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Elizabeth Banks will direct and star in an "Invisible Woman" movie for Universal.
Really banking on the invisible people genre, huh?
Edited by Beatman1 on Nov 26th 2019 at 10:17:08 AM
The Invisible Man is rated R "for some strong bloody violence, and language".
So, the movies Universal currently has lined up include:
The Mummy was terrible, but I'm disappointed that Bride of Frankenstein got taken down with it. Bill Condon can be an incredible director, and Bardem as the Monster is damn good casting.
Shouldn't they have started with the trailers, or this is a self-fulfilled flop prophecy?
I saw a trailer for Invisible Man when I went to go see 1917 and it was quite interesting (and also if anything makes the villain a lot more terrifying considering he goes from a manipulative scientist on a power trip to an actual abusive husband psychologically torturing his ex-wife.
I actually think he starts out as an abusive husband (hence why his wife runs away from him) and then turns into an invisible abusive husband.
That sounds correct based on the few interviews I've read. What they're being cagey about is precisely how he becomes invisible. I'm starting to wonder if they've dumped the chemical formula in favor of a light bending suit a la Metal Gear Solid.
Anyways, I hope this one does well so we get some more Universal monster movies, particularly something Frankenstein related. Ol' boltneck was always my favorite of Universal's stable.
The trailer makes it look like some sort of machine that one walks through.
Which would make it oddly similar to The Invisible Woman (1940).
I actually meant that in the original story he was a sociopathic scientist.
That's true. In the book, Griffin drives his father to suicide and doesn't give a shit.
Super Bowl TV spot. This movie looks intense.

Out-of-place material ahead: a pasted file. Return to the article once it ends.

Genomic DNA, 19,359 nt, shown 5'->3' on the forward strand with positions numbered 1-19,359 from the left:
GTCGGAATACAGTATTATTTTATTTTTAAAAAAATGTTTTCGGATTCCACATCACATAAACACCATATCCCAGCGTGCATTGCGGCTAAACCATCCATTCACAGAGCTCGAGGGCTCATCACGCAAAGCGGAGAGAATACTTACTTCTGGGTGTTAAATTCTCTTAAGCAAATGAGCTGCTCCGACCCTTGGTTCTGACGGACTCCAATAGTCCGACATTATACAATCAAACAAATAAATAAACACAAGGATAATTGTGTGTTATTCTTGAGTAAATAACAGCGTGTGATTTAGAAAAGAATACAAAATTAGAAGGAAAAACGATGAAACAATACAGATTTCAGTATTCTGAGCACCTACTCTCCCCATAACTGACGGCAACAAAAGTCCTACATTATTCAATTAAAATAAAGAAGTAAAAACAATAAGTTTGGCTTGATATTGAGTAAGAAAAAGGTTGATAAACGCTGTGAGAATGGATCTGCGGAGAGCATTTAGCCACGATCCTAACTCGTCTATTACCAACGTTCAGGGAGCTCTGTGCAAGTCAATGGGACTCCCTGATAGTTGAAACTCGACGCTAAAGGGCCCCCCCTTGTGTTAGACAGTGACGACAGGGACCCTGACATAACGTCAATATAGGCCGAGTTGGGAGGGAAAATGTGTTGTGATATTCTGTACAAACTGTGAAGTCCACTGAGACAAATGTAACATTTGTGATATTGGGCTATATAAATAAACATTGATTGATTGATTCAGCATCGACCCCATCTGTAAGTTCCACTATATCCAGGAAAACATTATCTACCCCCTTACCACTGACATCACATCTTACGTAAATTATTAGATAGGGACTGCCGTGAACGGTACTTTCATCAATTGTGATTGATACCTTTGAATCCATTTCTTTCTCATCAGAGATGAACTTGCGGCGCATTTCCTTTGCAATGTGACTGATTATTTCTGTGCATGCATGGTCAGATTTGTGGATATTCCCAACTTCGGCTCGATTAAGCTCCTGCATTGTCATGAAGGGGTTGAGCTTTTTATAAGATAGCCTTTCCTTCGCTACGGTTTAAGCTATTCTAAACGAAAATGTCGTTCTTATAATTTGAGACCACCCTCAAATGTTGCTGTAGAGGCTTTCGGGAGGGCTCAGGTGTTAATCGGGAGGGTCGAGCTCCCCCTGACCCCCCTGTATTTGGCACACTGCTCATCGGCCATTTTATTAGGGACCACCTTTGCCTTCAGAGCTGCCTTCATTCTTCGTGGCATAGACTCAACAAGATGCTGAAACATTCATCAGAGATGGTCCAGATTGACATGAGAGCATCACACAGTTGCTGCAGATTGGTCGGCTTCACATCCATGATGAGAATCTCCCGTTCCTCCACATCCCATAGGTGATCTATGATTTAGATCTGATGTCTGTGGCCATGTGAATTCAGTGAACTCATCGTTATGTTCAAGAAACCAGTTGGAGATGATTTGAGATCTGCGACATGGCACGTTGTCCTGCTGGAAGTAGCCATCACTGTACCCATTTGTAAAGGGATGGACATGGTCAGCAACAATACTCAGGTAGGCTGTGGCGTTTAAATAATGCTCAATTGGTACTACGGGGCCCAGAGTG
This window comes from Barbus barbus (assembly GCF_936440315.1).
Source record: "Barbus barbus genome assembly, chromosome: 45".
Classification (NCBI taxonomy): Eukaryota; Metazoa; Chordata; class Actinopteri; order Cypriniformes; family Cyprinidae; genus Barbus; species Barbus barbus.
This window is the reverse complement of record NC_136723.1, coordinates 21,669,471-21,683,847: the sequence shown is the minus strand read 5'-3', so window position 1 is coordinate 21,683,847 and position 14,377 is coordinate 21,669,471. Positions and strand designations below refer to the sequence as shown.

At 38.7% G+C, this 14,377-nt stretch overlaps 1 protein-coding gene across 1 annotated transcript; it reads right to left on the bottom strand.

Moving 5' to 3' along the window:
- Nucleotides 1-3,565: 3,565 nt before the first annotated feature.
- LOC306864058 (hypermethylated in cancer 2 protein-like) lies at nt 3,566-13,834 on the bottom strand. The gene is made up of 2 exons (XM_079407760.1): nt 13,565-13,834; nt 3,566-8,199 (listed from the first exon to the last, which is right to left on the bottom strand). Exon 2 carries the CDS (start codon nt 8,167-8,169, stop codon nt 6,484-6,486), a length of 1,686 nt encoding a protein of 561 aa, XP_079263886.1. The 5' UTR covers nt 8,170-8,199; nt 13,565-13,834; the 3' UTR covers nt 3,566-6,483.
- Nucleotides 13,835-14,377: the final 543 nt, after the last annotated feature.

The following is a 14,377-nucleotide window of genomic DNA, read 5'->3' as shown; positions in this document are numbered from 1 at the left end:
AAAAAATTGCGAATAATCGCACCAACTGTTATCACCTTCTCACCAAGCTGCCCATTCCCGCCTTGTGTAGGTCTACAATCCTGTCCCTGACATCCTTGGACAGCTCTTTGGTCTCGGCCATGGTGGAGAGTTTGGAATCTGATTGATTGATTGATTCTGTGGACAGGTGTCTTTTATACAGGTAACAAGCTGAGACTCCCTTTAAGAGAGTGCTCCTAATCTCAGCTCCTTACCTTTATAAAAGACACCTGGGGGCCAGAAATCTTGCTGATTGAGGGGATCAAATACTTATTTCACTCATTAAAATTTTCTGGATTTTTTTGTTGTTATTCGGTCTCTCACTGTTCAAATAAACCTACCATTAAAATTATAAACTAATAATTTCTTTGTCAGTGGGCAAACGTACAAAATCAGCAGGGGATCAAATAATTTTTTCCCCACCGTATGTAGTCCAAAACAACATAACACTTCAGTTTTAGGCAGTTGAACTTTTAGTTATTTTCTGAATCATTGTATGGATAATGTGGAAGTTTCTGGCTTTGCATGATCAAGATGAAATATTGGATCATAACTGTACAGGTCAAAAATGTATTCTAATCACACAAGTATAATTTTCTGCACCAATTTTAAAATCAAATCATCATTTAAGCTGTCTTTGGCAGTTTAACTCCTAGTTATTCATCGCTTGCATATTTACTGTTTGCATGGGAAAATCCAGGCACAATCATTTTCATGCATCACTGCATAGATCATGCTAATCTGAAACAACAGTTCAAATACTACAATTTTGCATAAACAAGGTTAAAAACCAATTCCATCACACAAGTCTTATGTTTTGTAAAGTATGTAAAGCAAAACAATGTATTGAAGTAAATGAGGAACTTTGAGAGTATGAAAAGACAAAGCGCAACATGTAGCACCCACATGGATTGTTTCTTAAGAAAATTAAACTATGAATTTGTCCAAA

Nice to see the paint trick from League of Extraordinary Gentlemen.
I think the "light-bending suit" theory may be the right one. His head has a weird texture in that shot that makes more sense if something's covering it.
Yeah, that texture screams full body suit.
Someone on Reddit said they saw an early screening, and said the trailer wasn't overly spoilery. They didn't give any details, but they said at most it showed one moment from the climax and maybe two from the middle.
And that texture is very suit like, but I'm hoping for a bit of a twist: maybe the machine shown in the trailer merged the suit with his body, and he'll be all fucked up looking. But maybe I just really want some body horror in the movie and it's my wishful thinking acting up.
Reviews are pretty positive so far. At 91% at the moment.
Apparently the budget is tiny. $7 million. It should do pretty well for the studio. Invisible people are easy to do on small budgets, and apparently a few actors traded salary considerations for creative control.
Also, have there been enough John Cena jokes to file it as a meme?
Edited by Beatman1 on Feb 26th 2020 at 4:51:57 AM
Interesting bit of trivia. Elizabeth Moss is playing a character menaced by an invisible man for the second time now. Her first was as a kid on batman the animated series.
I remember that episode. Damn was it creepy.
Well it seems that the critics are good and the box office is encouragin. For what I head Blumhouse choose the change the strategy with making solo films first before venturing in shared universes and focusing more in horror than action. Jee is almost like if they read every single Reddit post, Youtube review and this forum.
But anyway, indeed as some of us predicted that was the way to go, let's hope they don't drope the ball. The Reinfeld spin-off sounds a little weird to me, how can you have Reinfeld with no Dracula? But anyway, maybe in a sort of Joker-like psychological thriller showing someone slowly descending on madness may work.
I just saw The Invisible Man. It was a good horror film, quite tense, with some effective plot turns, but I feel like it could have been scarier than it was if Whannell had dedicated as much energy to terrifying the audience as he did outsmarting them. I don't think the movie is too clever by half or anything, but there's a point in the last third where it becomes bogged down in its plot and doesn't deliver as many big thrills as it had up to that point. But who cares? It's merely a flawed but fine and entertaining movie as opposed to a great one, and it gets some of the particulars so right that it really doesn't seem to matter in the end.
Just saw it today. I have some reservations with the last few minutes, but they're minor and don't detract much from the overall film. It's just such a well executed and tense horror/thriller, with some really killer moments.
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How well does it match the trope?